Now here is a turning point. In one hand you’ve got an extremely talented ex-racer with, as her mom puts it, “an instilled strong sense of responsibility and awareness of the world.” In the other you’ve got a burgeoning sport in freeskiing on the cusp of blowing up. At summer camp in Whistler in 2002, Philou Poirier hooked her up with Sebastian Paradis, the Oakley Canada team manager at the time. Sebastian brought her to Greg Strokes, the Oakley international team manager. “Philou told us how good she was,” remembers Strokes. “We were looking for a female skier and she stood out because she had major ski skills. She had a racing background and could throw sweet tricks in the park.” Soon after Oakley officially picked her up, Armada came on board to support Grete, too. “Grete was young, confident, had an awesome personality and the skills to back it,” says Armada Co-Founder Chris O’Connell. “I knew that she was going to make a difference in women’s skiing. We were looking for the next real deal in women’s skiing, and she was the perfect fit.”

photo:Austin Holt / Say My Name

With some sponsor support, Grete started competing on the main stage in 2004. “My first international event was the Rip Curl slopestyle and pipe contests in Saas Fee, Switzerland,” Grete says coolly. She won the overall title. Then came the US Open slopestyle, king of events back in the day. “I didn’t take it seriously at all. We had practice and qualifiers and then I went to the top of Vail to ski a back bowl or something. Someone called me saying the women just finished, so I had to hurry down to take my run.” She won that, too. In the span of her first year, Grete went from an unknown, “Watching Sarah Burke and Kristi Leskinen in PBP movies,” to a big fish in the pond. In 2005, the fish got bigger when she won the US Open slopestyle again and took gold at the first ever Winter X Games women’s halfpipe. “I was so excited and they asked what I was going to do and I said, ‘Shoot, I’m going to buy a new car!’ Then I realized that I only won $2,000.”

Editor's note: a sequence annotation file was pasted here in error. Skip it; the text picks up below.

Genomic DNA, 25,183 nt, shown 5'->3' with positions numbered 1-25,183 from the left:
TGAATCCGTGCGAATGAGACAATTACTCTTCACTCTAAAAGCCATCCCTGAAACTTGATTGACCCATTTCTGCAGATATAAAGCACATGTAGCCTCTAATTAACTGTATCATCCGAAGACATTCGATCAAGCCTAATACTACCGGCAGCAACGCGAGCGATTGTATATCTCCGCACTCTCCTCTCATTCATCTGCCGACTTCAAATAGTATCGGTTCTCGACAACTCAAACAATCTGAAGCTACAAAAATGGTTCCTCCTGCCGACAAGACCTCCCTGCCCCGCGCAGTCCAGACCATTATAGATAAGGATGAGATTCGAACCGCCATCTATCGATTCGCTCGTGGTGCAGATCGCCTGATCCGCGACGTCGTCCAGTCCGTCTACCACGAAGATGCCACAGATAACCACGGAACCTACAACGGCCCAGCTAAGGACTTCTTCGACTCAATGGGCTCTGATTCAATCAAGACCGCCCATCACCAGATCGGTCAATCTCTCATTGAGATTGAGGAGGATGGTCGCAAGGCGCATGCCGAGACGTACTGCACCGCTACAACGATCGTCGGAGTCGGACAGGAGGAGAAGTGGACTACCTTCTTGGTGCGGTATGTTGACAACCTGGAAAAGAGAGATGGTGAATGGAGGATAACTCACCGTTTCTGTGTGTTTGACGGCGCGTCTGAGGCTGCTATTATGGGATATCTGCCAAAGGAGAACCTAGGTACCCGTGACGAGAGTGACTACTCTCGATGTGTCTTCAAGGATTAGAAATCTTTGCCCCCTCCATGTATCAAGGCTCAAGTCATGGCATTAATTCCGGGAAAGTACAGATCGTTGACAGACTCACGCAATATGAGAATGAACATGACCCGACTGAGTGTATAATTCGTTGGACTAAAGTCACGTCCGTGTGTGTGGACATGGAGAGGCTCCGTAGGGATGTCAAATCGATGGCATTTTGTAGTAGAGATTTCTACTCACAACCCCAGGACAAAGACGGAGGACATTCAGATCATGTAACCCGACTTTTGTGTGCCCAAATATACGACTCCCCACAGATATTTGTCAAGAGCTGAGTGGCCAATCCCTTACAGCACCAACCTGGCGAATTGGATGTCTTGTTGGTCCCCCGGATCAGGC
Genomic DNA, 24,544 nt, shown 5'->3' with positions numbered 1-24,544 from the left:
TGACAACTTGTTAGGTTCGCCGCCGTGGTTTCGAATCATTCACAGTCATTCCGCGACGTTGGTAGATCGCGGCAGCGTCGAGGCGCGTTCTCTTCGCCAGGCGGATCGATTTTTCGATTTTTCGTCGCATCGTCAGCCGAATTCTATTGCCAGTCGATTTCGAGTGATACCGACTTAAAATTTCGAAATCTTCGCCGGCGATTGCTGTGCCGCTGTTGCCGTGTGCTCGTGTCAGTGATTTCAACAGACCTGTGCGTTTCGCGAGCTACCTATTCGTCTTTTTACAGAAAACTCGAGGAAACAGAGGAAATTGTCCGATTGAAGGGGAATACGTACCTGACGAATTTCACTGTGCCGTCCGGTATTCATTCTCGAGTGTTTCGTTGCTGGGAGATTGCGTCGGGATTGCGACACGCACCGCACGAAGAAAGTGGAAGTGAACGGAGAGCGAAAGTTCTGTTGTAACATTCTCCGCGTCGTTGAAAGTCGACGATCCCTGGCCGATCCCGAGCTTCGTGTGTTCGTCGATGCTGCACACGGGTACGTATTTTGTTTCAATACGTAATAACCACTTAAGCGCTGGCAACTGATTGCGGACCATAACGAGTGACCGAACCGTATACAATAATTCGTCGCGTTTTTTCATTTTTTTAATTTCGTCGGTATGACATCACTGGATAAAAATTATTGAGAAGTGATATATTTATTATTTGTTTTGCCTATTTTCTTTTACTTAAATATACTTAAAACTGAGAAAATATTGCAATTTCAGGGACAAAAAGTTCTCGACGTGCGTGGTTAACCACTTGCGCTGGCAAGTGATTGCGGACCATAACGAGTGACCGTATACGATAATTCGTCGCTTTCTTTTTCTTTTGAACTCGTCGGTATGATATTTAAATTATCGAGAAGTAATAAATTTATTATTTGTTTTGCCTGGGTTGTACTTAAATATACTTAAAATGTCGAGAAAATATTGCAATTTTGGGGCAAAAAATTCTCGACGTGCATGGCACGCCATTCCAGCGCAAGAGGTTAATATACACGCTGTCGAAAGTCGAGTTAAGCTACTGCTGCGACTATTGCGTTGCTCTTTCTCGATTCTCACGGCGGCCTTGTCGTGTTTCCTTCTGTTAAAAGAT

Since 2006, Grete has claimed four X Games medals, two US Open wins, a Whistler Blackcomb Ullr crown (she donated the $25,000 to Stand Strong Again), numerous other podium finishes and one bonafide Guinness World Record hip air. And despite the women’s talent pool exploding in size and the meteoric rises of Kaya Turski and Jen Hudak, Eliassen and Sarah Burke have had a stranglehold on the competitive women’s scene for the past five seasons. “[Grete] has always had a competitive edge,” says Sarah Burke. “She pushes hard to not only challenge herself, but for others to keep up. But mostly, she is out there to have fun, that’s how she handles the pressure so well.”

photo:Ashley Barker

Grete is no doubt at the top of the women’s skiing game. She could easily ride it out, keep doing what’s she’s doing, wring out some more paychecks, and live off the fame. But, as with her 180 from racing years prior, Grete “doesn’t want to get repetitive and do the same thing over and over.”

“Now there are all these girls in park and pipe, and that’s awesome,” she explains. “But let’s do something different now. I’ve been doing this for seven years.” Specifically, Grete is talking about backcountry skiing. And not the disappear- never-to-be-heard-from-again type, but the bigger-scale-let’s-forge-into-new-directions type. This foray into the backcountry has led Grete to make her own two-year film project, Say My Name, directed by photographer Stan Evans. Critics say that it’s a self-centered PR move. They will say that women’s skiing doesn’t warrant its own film. To make your own film, you’ve got to have thick skin. Tanner Hall took some flack for his movies, as has Simon Dumont for his.